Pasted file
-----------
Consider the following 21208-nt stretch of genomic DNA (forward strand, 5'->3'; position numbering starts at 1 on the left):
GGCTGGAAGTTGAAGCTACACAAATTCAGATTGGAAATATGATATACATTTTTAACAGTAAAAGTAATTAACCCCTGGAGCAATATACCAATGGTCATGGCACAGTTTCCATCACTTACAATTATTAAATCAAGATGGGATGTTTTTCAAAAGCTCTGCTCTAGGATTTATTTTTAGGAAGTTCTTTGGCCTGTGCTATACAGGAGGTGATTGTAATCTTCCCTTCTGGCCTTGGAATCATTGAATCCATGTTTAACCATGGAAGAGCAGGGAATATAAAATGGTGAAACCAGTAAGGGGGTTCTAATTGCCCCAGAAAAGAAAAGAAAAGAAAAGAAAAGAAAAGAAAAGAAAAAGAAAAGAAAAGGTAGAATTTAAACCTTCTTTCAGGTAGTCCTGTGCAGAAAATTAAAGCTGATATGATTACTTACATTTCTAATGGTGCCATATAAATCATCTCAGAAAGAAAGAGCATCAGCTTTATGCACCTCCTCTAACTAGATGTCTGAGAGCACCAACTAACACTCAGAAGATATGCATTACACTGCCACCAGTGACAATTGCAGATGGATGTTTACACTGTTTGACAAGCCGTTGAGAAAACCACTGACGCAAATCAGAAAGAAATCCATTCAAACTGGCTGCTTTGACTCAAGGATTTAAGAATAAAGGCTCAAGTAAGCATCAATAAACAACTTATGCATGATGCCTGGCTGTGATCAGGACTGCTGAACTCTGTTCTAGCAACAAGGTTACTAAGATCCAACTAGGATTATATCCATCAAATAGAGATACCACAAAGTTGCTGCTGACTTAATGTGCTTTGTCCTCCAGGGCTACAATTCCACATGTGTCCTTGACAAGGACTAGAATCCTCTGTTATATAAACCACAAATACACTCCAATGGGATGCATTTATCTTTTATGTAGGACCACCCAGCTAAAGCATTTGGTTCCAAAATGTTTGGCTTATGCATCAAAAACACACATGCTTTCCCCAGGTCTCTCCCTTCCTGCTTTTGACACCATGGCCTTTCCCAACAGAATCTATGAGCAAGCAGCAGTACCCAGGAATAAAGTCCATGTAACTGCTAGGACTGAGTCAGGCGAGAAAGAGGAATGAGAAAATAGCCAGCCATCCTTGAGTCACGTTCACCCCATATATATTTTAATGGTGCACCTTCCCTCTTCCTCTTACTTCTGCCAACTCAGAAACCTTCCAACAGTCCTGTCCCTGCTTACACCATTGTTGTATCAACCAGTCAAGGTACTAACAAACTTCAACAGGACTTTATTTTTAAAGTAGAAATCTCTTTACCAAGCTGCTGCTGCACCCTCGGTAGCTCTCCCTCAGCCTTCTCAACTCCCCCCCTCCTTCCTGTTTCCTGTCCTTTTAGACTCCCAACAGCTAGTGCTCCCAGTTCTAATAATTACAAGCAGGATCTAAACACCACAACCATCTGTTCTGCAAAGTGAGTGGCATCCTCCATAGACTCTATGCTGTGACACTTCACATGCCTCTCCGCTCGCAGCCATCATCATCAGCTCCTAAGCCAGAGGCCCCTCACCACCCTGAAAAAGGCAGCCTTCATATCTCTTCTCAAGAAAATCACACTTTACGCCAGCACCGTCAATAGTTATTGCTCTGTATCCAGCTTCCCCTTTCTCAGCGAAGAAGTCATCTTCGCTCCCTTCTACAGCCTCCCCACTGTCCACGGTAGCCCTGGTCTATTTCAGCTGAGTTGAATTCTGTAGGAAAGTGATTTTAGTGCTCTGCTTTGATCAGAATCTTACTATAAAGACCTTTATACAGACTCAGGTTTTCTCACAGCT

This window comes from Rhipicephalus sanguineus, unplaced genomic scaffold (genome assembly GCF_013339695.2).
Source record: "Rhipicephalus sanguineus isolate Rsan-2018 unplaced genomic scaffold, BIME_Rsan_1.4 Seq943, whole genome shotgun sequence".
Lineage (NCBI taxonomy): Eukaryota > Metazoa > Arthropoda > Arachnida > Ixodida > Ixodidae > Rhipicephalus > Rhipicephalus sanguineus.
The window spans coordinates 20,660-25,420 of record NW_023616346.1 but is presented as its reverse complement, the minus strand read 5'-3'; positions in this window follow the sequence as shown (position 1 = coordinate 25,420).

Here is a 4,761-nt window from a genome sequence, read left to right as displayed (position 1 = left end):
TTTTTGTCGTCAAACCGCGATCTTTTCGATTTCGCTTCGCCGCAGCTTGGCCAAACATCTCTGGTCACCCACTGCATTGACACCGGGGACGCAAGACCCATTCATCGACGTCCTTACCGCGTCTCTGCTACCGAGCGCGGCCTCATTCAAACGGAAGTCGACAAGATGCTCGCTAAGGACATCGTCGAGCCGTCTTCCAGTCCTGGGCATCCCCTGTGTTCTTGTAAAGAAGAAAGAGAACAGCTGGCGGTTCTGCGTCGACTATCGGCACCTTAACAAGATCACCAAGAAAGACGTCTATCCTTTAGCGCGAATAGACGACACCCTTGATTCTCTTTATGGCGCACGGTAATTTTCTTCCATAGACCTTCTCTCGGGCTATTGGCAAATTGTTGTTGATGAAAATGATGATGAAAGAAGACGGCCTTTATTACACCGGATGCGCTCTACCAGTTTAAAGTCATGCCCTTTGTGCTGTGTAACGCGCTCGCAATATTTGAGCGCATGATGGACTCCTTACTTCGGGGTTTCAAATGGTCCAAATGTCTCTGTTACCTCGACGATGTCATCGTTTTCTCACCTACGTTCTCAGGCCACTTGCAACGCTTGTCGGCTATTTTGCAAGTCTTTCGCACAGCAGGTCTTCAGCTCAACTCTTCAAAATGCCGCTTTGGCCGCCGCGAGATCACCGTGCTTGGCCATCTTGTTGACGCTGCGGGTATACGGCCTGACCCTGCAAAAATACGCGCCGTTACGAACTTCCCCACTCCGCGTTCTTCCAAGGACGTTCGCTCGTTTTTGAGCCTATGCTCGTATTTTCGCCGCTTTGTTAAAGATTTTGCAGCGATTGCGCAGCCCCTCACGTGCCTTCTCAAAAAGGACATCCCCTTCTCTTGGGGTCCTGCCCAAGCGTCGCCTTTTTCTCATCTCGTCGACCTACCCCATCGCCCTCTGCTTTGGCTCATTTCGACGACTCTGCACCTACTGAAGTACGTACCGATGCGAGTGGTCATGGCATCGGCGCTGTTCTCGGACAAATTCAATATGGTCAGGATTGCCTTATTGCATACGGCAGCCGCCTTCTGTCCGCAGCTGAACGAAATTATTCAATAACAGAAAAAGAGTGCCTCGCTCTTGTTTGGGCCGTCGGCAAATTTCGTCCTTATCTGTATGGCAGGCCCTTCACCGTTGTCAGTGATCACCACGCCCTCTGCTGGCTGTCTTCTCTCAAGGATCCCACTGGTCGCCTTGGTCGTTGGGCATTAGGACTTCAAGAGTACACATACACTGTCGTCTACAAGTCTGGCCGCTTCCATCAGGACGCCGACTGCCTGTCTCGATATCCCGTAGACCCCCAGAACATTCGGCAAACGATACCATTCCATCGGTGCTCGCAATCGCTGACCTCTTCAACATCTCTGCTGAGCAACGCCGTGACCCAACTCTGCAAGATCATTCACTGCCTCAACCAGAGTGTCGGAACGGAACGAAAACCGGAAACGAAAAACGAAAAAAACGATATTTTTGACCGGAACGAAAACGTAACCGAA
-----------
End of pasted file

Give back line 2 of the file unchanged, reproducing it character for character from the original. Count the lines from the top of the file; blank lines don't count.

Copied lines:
GGCTGGAAGTTGAAGCTACACAAATTCAGATTGGAAATATGATATACATTTTTAACAGTAAAAGTAATTAACCCCTGGAGCAATATACCAATGGTCATGGCACAGTTTCCATCACTTACAATTATTAAATCAAGATGGGATGTTTTTCAAAAGCTCTGCTCTAGGATTTATTTTTAGGAAGTTCTTTGGCCTGTGCTATACAGGAGGTGATTGTAATCTTCCCTTCTGGCCTTGGAATCATTGAATCCATGTTTAACCATGGAAGAGCAGGGAATATAAAATGGTGAAACCAGTAAGGGGGTTCTAATTGCCCCAGAAAAGAAAAGAAAAGAAAAGAAAAGAAAAGAAAAGAAAAAGAAAAGAAAAGGTAGAATTTAAACCTTCTTTCAGGTAGTCCTGTGCAGAAAATTAAAGCTGATATGATTACTTACATTTCTAATGGTGCCATATAAATCATCTCAGAAAGAAAGAGCATCAGCTTTATGCACCTCCTCTAACTAGATGTCTGAGAGCACCAACTAACACTCAGAAGATATGCATTACACTGCCACCAGTGACAATTGCAGATGGATGTTTACACTGTTTGACAAGCCGTTGAGAAAACCACTGACGCAAATCAGAAAGAAATCCATTCAAACTGGCTGCTTTGACTCAAGGATTTAAGAATAAAGGCTCAAGTAAGCATCAATAAACAACTTATGCATGATGCCTGGCTGTGATCAGGACTGCTGAACTCTGTTCTAGCAACAAGGTTACTAAGATCCAACTAGGATTATATCCATCAAATAGAGATACCACAAAGTTGCTGCTGACTTAATGTGCTTTGTCCTCCAGGGCTACAATTCCACATGTGTCCTTGACAAGGACTAGAATCCTCTGTTATATAAACCACAAATACACTCCAATGGGATGCATTTATCTTTTATGTAGGACCACCCAGCTAAAGCATTTGGTTCCAAAATGTTTGGCTTATGCATCAAAAACACACATGCTTTCCCCAGGTCTCTCCCTTCCTGCTTTTGACACCATGGCCTTTCCCAACAGAATCTATGAGCAAGCAGCAGTACCCAGGAATAAAGTCCATGTAACTGCTAGGACTGAGTCAGGCGAGAAAGAGGAATGAGAAAATAGCCAGCCATCCTTGAGTCACGTTCACCCCATATATATTTTAATGGTGCACCTTCCCTCTTCCTCTTACTTCTGCCAACTCAGAAACCTTCCAACAGTCCTGTCCCTGCTTACACCATTGTTGTATCAACCAGTCAAGGTACTAACAAACTTCAACAGGACTTTATTTTTAAAGTAGAAATCTCTTTACCAAGCTGCTGCTGCACCCTCGGTAGCTCTCCCTCAGCCTTCTCAACTCCCCCCCTCCTTCCTGTTTCCTGTCCTTTTAGACTCCCAACAGCTAGTGCTCCCAGTTCTAATAATTACAAGCAGGATCTAAACACCACAACCATCTGTTCTGCAAAGTGAGTGGCATCCTCCATAGACTCTATGCTGTGACACTTCACATGCCTCTCCGCTCGCAGCCATCATCATCAGCTCCTAAGCCAGAGGCCCCTCACCACCCTGAAAAAGGCAGCCTTCATATCTCTTCTCAAGAAAATCACACTTTACGCCAGCACCGTCAATAGTTATTGCTCTGTATCCAGCTTCCCCTTTCTCAGCGAAGAAGTCATCTTCGCTCCCTTCTACAGCCTCCCCACTGTCCACGGTAGCCCTGGTCTATTTCAGCTGAGTTGAATTCTGTAGGAAAGTGATTTTAGTGCTCTGCTTTGATCAGAATCTTACTATAAAGACCTTTATACAGACTCAGGTTTTCTCACAGCT